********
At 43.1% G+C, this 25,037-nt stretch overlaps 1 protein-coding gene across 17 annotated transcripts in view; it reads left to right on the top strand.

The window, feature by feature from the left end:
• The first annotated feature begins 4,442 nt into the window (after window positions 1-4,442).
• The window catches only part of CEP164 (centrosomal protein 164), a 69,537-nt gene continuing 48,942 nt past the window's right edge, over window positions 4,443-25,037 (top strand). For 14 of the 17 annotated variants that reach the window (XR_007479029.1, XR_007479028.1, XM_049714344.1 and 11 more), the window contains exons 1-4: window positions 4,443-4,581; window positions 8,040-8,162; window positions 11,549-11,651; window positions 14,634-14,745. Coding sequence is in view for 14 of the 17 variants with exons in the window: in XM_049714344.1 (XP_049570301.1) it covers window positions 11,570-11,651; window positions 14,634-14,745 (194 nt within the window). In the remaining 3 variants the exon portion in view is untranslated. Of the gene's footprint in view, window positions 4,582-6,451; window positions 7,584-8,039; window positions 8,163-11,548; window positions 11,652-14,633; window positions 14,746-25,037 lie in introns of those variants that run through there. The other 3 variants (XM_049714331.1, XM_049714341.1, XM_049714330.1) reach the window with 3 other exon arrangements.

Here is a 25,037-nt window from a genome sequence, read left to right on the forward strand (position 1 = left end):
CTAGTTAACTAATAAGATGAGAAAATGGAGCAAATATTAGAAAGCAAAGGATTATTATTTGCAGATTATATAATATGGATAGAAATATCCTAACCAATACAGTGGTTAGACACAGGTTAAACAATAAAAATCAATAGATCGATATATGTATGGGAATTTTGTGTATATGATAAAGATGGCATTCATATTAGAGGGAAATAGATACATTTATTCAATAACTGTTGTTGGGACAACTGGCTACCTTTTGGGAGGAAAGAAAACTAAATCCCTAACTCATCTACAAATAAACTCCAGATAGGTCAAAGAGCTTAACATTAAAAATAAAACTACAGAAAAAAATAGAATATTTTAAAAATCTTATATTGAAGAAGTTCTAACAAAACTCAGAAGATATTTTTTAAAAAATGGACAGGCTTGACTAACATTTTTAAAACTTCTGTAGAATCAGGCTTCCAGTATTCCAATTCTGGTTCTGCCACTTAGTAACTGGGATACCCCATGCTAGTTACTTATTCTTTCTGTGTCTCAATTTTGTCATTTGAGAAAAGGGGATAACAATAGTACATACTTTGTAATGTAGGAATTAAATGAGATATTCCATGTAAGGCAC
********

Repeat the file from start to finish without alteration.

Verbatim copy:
At 43.1% G+C, this 25,037-nt stretch overlaps 1 protein-coding gene across 17 annotated transcripts in view; it reads left to right on the top strand.

The window, feature by feature from the left end:
• The first annotated feature begins 4,442 nt into the window (after window positions 1-4,442).
• The window catches only part of CEP164 (centrosomal protein 164), a 69,537-nt gene continuing 48,942 nt past the window's right edge, over window positions 4,443-25,037 (top strand). For 14 of the 17 annotated variants that reach the window (XR_007479029.1, XR_007479028.1, XM_049714344.1 and 11 more), the window contains exons 1-4: window positions 4,443-4,581; window positions 8,040-8,162; window positions 11,549-11,651; window positions 14,634-14,745. Coding sequence is in view for 14 of the 17 variants with exons in the window: in XM_049714344.1 (XP_049570301.1) it covers window positions 11,570-11,651; window positions 14,634-14,745 (194 nt within the window). In the remaining 3 variants the exon portion in view is untranslated. Of the gene's footprint in view, window positions 4,582-6,451; window positions 7,584-8,039; window positions 8,163-11,548; window positions 11,652-14,633; window positions 14,746-25,037 lie in introns of those variants that run through there. The other 3 variants (XM_049714331.1, XM_049714341.1, XM_049714330.1) reach the window with 3 other exon arrangements.

Here is a 25,037-nt window from a genome sequence, read left to right on the forward strand (position 1 = left end):
CTAGTTAACTAATAAGATGAGAAAATGGAGCAAATATTAGAAAGCAAAGGATTATTATTTGCAGATTATATAATATGGATAGAAATATCCTAACCAATACAGTGGTTAGACACAGGTTAAACAATAAAAATCAATAGATCGATATATGTATGGGAATTTTGTGTATATGATAAAGATGGCATTCATATTAGAGGGAAATAGATACATTTATTCAATAACTGTTGTTGGGACAACTGGCTACCTTTTGGGAGGAAAGAAAACTAAATCCCTAACTCATCTACAAATAAACTCCAGATAGGTCAAAGAGCTTAACATTAAAAATAAAACTACAGAAAAAAATAGAATATTTTAAAAATCTTATATTGAAGAAGTTCTAACAAAACTCAGAAGATATTTTTTAAAAAATGGACAGGCTTGACTAACATTTTTAAAACTTCTGTAGAATCAGGCTTCCAGTATTCCAATTCTGGTTCTGCCACTTAGTAACTGGGATACCCCATGCTAGTTACTTATTCTTTCTGTGTCTCAATTTTGTCATTTGAGAAAAGGGGATAACAATAGTACATACTTTGTAATGTAGGAATTAAATGAGATATTCCATGTAAGGCAC